Tarrytown is becoming a beacon for solar energy, from to a proposed at the Train Station.
The latest development in Tarrytown's quest for solar was the installation of a 10kW solar energy system on the roof of the Senior Center. Work was mostly completed by Wednesday afternoon.
The project is primarily funded through a $215,868 stimulus grant administered through the New York State Energy Research and Development Authority (NYSERDA). The grant is part of the federal government's Recovery and Reinvestment Act. As part of the stipulation attached to the monies, all products, supplies and labor is from the United States.
The Village Hall and Senior Center projects are largely due to one individual – Sleepy Hollow's Michael Kampen.
"My vision is to push solar, show the savings and give people contact with solar in their community," he said.
Kampen runs Prudent Power, which wrote the grant applications that helped secure the NYSERDA money for the project. Despite the work he has put into getting solar done in Tarrytown, Kampen has an entirely different full-time job and runs Prudent Power almost as a hobby, spurred on by his passion for sun-powered energy.
"I am a proponent of solar. I want to show the community in Tarrytown and Sleepy Hollow what solar really is," he said.
Originally from Germany, Kampen comes from a country that has embraced the concept in a way currently unseen in the United States.
"In Germany, you'll even see barns covered with photovoltaic systems," he said. "That is the main source of income for some farmers."
But perhaps the biggest obstacle to solar power locally is the American consumer. Many can't afford the up-front expenditures associated with photovoltaic installments, although most people will realize savings equal to the money invested on solar panels within ten years.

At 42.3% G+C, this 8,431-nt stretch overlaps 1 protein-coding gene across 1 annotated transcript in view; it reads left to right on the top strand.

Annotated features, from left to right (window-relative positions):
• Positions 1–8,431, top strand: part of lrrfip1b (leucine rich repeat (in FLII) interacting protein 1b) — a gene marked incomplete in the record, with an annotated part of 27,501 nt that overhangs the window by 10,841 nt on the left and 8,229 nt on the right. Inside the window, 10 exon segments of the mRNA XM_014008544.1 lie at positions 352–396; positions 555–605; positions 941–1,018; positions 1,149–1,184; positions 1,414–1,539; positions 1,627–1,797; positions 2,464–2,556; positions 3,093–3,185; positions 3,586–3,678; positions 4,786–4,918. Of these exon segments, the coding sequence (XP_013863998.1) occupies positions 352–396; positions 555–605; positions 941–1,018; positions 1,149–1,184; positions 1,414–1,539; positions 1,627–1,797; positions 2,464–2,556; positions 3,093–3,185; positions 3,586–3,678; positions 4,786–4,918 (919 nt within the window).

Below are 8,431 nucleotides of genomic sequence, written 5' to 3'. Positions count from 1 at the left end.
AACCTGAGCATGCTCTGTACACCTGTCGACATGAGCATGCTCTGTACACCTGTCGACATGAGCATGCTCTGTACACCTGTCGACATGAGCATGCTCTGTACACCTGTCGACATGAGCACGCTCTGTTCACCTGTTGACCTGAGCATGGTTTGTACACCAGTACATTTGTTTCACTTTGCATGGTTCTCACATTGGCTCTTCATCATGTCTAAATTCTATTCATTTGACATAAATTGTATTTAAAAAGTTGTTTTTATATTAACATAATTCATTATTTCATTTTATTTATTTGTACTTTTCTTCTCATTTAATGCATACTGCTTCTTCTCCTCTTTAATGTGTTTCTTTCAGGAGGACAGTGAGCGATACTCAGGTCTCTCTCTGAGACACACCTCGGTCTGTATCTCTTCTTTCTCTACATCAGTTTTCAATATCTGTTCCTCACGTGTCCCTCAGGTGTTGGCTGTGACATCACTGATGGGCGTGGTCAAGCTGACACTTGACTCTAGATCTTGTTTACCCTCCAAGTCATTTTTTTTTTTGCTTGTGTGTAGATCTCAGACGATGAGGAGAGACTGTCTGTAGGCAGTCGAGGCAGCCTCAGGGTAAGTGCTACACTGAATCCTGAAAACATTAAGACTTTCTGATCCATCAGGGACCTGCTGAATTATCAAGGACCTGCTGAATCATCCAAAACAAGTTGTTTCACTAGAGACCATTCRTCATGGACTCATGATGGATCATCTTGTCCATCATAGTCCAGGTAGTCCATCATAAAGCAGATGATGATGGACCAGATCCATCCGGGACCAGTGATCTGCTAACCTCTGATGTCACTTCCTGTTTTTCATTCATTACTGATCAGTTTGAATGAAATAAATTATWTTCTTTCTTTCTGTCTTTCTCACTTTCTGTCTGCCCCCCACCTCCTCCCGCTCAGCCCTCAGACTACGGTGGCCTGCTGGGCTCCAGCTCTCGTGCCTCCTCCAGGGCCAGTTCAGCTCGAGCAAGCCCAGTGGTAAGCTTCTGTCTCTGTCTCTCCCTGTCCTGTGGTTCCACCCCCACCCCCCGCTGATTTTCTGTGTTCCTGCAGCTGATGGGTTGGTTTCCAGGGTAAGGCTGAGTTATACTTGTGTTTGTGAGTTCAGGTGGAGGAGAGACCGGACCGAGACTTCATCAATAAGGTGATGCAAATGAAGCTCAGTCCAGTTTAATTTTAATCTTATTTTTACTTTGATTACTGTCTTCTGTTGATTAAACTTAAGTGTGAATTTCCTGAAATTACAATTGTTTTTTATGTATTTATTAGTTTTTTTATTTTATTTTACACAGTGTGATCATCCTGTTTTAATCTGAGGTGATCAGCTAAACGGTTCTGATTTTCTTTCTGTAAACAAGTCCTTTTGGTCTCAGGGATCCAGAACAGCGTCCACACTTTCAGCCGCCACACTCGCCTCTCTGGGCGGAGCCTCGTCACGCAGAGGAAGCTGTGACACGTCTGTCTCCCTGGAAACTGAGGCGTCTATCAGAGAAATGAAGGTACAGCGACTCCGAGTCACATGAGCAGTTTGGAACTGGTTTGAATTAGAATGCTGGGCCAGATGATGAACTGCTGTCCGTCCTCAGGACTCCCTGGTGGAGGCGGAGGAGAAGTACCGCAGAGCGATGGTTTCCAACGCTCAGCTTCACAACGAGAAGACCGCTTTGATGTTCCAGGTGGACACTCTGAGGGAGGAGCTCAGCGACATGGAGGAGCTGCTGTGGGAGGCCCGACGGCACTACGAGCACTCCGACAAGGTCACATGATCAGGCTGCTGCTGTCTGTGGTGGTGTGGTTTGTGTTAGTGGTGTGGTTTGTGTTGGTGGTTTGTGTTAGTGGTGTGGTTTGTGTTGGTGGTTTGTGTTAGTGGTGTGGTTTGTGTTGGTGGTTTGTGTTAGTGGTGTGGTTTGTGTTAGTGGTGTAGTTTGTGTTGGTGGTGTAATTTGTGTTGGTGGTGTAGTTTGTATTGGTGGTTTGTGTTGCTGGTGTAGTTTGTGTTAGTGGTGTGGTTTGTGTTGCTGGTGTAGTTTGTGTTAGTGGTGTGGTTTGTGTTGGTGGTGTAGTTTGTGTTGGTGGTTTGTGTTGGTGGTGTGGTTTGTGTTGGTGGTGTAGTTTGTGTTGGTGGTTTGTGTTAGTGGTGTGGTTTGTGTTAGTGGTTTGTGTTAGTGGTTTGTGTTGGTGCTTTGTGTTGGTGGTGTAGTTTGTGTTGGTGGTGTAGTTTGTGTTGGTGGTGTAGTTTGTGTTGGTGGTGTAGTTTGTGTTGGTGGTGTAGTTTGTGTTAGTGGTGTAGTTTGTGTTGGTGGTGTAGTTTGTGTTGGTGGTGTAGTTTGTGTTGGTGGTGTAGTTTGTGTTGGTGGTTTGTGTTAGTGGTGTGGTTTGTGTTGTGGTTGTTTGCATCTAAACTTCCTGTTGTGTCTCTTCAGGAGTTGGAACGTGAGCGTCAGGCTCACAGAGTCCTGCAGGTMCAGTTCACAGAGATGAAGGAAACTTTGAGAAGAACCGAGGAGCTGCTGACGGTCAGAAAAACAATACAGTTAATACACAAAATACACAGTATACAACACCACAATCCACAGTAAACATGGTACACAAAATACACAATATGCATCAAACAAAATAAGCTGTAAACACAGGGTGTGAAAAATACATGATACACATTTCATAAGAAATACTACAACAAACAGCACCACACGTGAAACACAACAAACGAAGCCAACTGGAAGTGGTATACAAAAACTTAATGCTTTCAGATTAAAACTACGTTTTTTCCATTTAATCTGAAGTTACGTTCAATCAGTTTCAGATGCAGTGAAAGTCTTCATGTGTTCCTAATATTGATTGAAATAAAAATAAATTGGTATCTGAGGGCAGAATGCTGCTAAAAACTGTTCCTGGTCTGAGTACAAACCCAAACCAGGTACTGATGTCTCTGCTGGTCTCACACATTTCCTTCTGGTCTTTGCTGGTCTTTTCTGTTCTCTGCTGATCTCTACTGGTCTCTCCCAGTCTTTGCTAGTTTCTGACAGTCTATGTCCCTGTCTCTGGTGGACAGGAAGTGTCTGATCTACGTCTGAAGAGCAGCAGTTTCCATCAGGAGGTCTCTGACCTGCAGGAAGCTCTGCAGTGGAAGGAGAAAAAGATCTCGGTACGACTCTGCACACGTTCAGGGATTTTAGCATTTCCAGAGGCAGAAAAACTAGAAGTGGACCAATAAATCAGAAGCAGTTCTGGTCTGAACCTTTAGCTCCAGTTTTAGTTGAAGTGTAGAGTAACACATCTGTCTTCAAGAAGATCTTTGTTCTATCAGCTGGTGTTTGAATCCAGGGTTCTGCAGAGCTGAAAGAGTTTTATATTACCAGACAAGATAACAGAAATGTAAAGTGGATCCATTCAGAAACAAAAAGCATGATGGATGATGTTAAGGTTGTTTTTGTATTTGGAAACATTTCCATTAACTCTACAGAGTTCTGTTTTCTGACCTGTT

Currently, there are state and federal programs that significantly offset the cost of solar panel purchases and installment by as much as 55 percent. There are also new technologies coming online that make solar more practical at the consumer level, such as single-panel DC to AC inverters – previously all panels were hooked into one inverter which was expensive and would cause the entire solar array to shut down if the inverter failed. The systems also come with warranties, panels on the Senior Center are covered for 25 years, while their inverters are covered for ten years.
According to Kampen, the price for solar energy in general is also continuing to drop, especially since cheaper Chinese items are in mass production.
"They are pushing everyone. They are the competitive edge to beat," he said.
The price of a solar array has come down so much that the highest cost is labor for installation. But even with prices continuing to drop, Kampen feels that the solar age is at hand and people shouldn't hesitate to learn more about sun energy.
"You'll never buy a computer if you are waiting for a better price, because it is constantly coming down," he said. "There are many possibilities. Start small and grow larger."